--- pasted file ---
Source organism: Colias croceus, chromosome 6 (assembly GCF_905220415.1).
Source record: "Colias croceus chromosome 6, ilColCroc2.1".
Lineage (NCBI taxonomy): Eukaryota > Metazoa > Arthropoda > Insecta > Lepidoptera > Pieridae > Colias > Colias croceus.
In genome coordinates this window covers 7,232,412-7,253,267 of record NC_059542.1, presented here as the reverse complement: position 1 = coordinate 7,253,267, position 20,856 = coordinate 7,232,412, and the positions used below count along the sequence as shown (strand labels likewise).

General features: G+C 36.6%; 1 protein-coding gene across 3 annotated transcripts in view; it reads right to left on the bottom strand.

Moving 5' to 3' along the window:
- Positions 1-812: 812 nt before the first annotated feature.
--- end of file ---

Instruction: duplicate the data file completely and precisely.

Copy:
Source organism: Colias croceus, chromosome 6 (assembly GCF_905220415.1).
Source record: "Colias croceus chromosome 6, ilColCroc2.1".
Lineage (NCBI taxonomy): Eukaryota > Metazoa > Arthropoda > Insecta > Lepidoptera > Pieridae > Colias > Colias croceus.
In genome coordinates this window covers 7,232,412-7,253,267 of record NC_059542.1, presented here as the reverse complement: position 1 = coordinate 7,253,267, position 20,856 = coordinate 7,232,412, and the positions used below count along the sequence as shown (strand labels likewise).

General features: G+C 36.6%; 1 protein-coding gene across 3 annotated transcripts in view; it reads right to left on the bottom strand.

Moving 5' to 3' along the window:
- Positions 1-812: 812 nt before the first annotated feature.